Two of the largest managers of target-date-fund assets, Fidelity Investments and American Century Investments, are changing how they assess fees in the multiasset funds, at a time of heightened cost scrutiny and as target-date funds capture an increasing portion of 401(k) contributions.
The two asset managers are the first among their peers to switch to a "single fee" management structure in their target-date mutual funds, analysts said. This structure allows the firms to charge a fixed fee for their funds, irrespective of the underlying funds that make up the portfolios.
Target-date managers have historically used an "acquired fee" model, whereby firms determine the cost of the overall portfolio based on the asset-weighed cost of the underlying funds.
For example, a portfolio of two mutual funds, one costing 0.5% and the other 1%, both with the same amount of assets, would have an overall cost of 0.75% under the acquired-fee approach.
But, adding a relatively expensive strategy, perhaps a liquid alternative portfolio, could increase the expense ratio by several basis points, making the target-date fund less attractive to 401(k) advisers and plan sponsors, said Chris Brown, the founder and principal of Sway Research, which studies asset management distribution in defined contribution plans.
The single-fee method doesn't impose such limitations — asset managers are free to add whichever asset classes they like to the portfolios, with an eye toward enhancing performance, without sacrificing on cost marketability, Mr. Brown said.
"Target-date managers are trying to find any and every way they can to compete on costs," said Jeff Holt, multiasset analyst at Morningstar.
Fidelity and American Century are respectively the No. 2 and No. 8 target-date fund managers by mutual fund assets.
Fidelity changed the management fee structure for its Fidelity Freedom and Fidelity Advisor Freedom series in June, and American Century's switch is expected later in 2017, Mr. Holt said.
Fidelity has two other series — Fidelity Freedom Index and Fidelity Multi-Manager — to which the changes don't pertain. The Fidelity Freedom funds hold the lion's share of its target-date fund assets, at 82%. American Century has one series, the One Choice funds.
Both firms fall into the camp focused on active management of their funds. They use underlying stock and bond funds engaged in the active selection of securities, whereas firms focused on passive management use funds that track an index like the S&P 500.
Active managers tend to asses higher fees than passive managers. As advisers and plan sponsors have sought out lower fees, due in part to the proliferation of lawsuits attacking plan fees and growing importance of fee transparency, flows to index funds have dominated those of active funds — roughly two of every three dollars directed to target-date funds in 2016 went to a passive series, according to Morningstar.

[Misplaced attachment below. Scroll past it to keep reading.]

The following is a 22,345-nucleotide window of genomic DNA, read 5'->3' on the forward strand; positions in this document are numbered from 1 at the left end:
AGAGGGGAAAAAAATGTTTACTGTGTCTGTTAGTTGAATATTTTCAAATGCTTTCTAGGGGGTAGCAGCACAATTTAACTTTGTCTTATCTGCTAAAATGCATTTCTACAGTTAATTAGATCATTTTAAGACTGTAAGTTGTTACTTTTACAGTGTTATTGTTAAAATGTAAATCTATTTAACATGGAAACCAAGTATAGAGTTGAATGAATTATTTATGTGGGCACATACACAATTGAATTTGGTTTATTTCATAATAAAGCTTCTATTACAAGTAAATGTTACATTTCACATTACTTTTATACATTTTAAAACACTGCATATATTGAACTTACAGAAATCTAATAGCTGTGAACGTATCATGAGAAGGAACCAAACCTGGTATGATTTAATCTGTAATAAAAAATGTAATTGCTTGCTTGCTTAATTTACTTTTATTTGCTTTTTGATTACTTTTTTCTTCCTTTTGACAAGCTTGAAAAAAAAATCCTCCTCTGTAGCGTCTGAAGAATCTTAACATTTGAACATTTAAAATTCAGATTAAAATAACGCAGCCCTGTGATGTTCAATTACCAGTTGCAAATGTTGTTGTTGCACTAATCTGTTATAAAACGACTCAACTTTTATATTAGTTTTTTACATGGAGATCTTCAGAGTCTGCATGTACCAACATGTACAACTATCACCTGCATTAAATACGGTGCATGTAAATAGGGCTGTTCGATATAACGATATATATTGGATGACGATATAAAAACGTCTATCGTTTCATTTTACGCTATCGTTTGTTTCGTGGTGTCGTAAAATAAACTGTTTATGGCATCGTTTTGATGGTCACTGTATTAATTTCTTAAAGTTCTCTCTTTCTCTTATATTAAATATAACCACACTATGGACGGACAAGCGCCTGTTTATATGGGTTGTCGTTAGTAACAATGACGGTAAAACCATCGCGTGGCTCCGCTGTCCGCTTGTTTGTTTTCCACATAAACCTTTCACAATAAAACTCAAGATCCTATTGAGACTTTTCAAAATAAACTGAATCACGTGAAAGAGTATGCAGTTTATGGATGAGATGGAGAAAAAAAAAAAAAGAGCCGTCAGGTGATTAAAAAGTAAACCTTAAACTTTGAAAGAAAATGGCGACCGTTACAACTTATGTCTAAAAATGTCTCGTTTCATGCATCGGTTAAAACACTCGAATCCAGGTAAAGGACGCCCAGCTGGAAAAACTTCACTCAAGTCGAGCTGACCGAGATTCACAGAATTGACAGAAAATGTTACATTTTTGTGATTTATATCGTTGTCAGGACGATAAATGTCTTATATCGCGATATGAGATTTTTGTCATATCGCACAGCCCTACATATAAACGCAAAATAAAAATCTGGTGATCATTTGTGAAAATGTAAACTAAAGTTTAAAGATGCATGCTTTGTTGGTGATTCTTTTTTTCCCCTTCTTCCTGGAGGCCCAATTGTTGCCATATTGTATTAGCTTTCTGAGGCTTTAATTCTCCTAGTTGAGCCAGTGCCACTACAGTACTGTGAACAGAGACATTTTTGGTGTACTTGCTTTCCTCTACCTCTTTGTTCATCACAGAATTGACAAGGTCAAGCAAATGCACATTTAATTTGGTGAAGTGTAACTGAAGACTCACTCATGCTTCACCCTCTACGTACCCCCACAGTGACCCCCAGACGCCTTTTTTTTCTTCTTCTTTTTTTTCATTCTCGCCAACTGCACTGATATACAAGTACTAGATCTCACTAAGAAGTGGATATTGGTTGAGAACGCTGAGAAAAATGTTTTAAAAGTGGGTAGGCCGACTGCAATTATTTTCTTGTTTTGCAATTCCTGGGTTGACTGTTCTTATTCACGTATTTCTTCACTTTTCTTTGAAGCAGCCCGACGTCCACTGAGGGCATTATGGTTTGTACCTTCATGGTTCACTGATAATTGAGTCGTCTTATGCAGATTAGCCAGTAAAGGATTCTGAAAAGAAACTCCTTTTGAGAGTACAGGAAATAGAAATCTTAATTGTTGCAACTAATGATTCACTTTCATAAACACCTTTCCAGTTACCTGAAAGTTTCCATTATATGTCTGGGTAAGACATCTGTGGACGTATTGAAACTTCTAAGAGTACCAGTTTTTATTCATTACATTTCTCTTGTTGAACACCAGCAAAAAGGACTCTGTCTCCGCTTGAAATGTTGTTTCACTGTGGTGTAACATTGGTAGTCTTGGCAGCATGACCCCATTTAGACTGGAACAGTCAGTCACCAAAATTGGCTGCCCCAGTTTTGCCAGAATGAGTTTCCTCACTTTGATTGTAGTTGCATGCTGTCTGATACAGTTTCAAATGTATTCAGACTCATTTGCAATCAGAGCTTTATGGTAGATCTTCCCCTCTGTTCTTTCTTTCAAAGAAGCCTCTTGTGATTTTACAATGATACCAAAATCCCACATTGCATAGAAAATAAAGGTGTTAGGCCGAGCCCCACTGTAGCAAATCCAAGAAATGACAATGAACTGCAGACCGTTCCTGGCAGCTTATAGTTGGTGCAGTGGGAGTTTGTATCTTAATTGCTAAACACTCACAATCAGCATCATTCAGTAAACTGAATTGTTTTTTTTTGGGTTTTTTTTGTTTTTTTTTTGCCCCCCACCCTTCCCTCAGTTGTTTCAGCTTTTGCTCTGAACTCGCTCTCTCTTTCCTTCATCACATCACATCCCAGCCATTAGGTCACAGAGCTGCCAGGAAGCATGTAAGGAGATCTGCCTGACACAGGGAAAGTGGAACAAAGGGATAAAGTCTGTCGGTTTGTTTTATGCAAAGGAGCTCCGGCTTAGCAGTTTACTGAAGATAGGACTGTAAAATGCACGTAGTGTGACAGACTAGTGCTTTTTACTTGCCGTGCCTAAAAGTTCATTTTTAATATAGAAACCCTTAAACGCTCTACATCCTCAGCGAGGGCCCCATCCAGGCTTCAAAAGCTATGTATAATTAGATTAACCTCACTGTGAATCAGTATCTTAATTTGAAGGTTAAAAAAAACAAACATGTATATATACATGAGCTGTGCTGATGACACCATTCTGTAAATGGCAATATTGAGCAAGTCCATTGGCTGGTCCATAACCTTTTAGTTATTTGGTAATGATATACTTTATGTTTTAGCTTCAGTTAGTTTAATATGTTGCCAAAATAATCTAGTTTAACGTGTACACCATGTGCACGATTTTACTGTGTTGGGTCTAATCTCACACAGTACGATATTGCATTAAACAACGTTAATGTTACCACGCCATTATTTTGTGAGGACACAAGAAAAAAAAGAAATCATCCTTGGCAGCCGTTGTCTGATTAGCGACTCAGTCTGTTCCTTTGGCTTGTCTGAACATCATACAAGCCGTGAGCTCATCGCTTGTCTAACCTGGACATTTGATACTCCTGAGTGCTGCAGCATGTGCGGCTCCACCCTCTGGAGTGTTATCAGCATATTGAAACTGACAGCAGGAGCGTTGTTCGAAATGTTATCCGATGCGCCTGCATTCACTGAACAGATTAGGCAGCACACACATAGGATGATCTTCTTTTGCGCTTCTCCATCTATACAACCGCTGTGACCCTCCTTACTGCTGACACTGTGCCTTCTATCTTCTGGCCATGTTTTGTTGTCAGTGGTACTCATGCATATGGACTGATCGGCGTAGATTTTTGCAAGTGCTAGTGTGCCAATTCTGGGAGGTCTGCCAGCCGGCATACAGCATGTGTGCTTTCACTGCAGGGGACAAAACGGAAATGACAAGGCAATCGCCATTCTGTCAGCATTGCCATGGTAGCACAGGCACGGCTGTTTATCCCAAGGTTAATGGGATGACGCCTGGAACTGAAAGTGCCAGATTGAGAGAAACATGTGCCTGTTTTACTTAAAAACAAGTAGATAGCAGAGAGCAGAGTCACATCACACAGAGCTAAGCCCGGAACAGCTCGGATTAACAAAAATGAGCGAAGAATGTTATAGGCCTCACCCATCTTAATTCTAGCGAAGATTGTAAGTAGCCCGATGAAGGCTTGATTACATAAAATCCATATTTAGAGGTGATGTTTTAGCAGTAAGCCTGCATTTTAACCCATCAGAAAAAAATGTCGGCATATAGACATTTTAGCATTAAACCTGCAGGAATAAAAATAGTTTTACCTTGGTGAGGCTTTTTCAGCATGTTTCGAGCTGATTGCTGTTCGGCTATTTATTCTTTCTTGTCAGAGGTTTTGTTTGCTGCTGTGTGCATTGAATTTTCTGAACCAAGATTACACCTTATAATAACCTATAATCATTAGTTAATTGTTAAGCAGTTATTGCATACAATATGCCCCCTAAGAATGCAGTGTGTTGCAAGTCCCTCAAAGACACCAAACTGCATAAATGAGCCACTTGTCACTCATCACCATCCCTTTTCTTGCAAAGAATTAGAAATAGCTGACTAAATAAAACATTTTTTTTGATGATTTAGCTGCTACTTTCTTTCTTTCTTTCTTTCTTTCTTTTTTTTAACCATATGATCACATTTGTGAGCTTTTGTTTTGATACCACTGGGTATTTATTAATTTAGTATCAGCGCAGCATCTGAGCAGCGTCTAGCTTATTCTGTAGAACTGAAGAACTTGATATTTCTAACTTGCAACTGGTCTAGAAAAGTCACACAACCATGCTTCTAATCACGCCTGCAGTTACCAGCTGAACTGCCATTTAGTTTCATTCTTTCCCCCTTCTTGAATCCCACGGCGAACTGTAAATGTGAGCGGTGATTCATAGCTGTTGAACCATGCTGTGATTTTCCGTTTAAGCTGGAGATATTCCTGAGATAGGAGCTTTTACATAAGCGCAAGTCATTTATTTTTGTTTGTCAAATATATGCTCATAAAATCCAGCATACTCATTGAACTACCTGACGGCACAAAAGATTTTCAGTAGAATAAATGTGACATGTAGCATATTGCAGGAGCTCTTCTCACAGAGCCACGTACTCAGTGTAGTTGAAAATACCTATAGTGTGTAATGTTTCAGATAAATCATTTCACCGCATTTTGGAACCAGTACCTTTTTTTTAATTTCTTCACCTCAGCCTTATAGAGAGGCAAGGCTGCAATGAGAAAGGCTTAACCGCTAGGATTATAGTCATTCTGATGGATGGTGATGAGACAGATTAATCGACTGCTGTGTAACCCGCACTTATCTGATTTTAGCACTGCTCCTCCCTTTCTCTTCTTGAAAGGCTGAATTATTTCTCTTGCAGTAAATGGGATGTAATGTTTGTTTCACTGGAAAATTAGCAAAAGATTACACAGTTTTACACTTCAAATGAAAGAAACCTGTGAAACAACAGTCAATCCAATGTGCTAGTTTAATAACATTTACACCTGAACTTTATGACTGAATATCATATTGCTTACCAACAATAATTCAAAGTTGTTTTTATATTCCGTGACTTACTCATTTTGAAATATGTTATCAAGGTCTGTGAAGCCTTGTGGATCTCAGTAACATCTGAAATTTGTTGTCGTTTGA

Since 2006, assets held in passive TDFs have doubled to roughly 40% of total target-date mutual fund assets, whereas those held in active funds have dipped to 60%, from more than 80%, according to Morningstar.
Target-date mutual funds held $880 billion in assets at the end of 2016.
"At the end of the day, investors want lower fees. This is just another way to get there," Mr. Holt said of the single-fee management style.
Of course, there's always the concern firms will charge more than the underlying funds, but thus far it appears to be an effort to lower costs or afford the flexibility to lower costs, Mr. Holt added.
Target-date-fund marketability is only becoming more important as the funds swell in popularity. As of 2016, the funds accounted for around half of all 401(k) contributions, according to Cerulli Associates. By 2020, Cerulli projects that 401(k) participants will direct 75% of all contributions to TDFs.
American Century managed to notch one of the largest annual target-date fund gains last year, in percentage terms, among its competitors despite its active management focus.
Despite some of the advantages a single-fee approach affords asset managers, Mr. Holt doesn't expect it to catch on among other firms any time soon.
That partly stems from the effort it could take to achieve the end result — American Century, for example, is launching a share class of its underlying funds, exclusively for its target-date funds, with no fees, allowing the firm to charge a fixed fee for the whole portfolio, Mr. Holt said.
Fidelity, though, is waiving underlying fund expenses in the new fee structure, Mr. Holt said.